The Post reports:

The Obama administration said Thursday that Iran is helping al-Qaeda funnel cash and recruits into Pakistan for its international operations, the most serious U.S. allegation to date of Iranian aid to the terrorist group.

Documents filed by the Treasury Department accuse Iran of facilitating an al-Qaeda-run support network that transfers large amounts of cash from Middle East donors to al-Qaeda’s top leadership in Pakistan’s tribal region.

Most readers and Americans would have no idea that a huge controversy raged between liberal and conservative policymakers, analysts and lawmakers over whether such a connection existed. Sens. Joe Lieberman (I-Conn.), Jon Kyl (R-Ariz.) and Mark Kirk (R-Ill.) today issued a joint statement regarding the U.S. Treasury Department’s designations of six al-Qaeda facilitators, including two based in Iran that alluded to the controversy: “For many years, some have insisted that religious divisions would prevent Shiite Iran and Sunni al-Qa’ida from working together against us, but that ignored the fact that both want to destroy us. The fact that the Iranian regime has a secret ‘agreement’ with the terrorist group that is responsible for the 9/11 attacks and that continues to try to strike Americans at home and in the region reinforces why Iran is such a uniquely dangerous threat to our country and to the world.”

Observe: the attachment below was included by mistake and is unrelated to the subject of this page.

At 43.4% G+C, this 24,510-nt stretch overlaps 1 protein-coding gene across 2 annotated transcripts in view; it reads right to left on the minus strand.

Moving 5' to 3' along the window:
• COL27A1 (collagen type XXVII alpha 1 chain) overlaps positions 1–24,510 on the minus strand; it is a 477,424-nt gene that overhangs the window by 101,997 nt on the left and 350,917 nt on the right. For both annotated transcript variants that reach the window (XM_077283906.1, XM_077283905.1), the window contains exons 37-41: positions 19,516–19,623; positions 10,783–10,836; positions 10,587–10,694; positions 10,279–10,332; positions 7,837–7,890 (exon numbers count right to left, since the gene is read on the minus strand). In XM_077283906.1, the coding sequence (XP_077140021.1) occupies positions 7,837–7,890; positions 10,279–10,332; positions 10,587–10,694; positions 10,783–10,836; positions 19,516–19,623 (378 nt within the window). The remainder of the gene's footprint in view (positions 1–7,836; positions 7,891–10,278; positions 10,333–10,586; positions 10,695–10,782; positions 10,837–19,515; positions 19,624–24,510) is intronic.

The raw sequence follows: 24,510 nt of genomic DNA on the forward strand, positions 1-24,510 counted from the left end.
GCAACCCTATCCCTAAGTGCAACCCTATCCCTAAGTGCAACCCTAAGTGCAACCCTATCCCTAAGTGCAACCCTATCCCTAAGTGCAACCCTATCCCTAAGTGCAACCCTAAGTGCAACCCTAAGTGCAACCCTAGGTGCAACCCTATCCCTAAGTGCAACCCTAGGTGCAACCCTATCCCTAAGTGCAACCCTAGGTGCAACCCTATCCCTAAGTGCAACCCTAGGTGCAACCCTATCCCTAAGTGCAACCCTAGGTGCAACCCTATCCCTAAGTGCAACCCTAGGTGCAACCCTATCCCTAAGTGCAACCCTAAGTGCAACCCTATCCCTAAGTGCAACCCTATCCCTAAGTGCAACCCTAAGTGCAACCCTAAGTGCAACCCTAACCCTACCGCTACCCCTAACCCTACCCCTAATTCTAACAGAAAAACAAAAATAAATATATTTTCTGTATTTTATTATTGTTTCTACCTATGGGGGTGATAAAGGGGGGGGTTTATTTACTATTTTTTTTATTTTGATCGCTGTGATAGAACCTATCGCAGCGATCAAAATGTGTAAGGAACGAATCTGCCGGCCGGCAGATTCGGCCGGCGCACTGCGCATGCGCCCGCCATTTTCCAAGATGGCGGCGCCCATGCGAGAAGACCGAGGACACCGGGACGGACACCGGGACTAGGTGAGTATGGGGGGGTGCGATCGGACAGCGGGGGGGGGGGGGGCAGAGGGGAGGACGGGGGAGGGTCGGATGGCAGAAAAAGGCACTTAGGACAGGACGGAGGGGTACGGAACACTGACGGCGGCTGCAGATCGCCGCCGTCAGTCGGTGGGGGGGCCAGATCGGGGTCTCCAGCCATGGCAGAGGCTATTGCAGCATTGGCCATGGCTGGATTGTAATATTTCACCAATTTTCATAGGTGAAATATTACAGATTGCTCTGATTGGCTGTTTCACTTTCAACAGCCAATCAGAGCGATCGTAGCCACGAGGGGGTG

Iran expert and former CIA case officer Reuel Marc Gerecht of the Foundation for Defense of Democracies was part of that debate. He e-mails me:

Iranian-al-Qaeda ties were perhaps the most interesting and dangerous part of the 9/11 Commission Report. It is shocking to recall the counterterrorist experts of the Clinton and Obama administrations — let alone President Obama and Vice President Biden, who used to refer to al-Qaeda holy warriors in Iran as being “under arrest” — who have assiduously turned a blind eye to this deeply disturbing information about Iranian complicity in al-Qaida terrorism. My Lord, Ayman az-Zawahiri, now the leader of Al-Qaeda, was Iran’s favorite Sunni jihadist poster boy, an honored guest in Iran in the 1980s. If Al-Qaeda again gains a global strike capacity, it will most likely be because of the aid that Ali Khamenei, Iran’s supreme leader, and his Revolutionary Guard Corps have given it.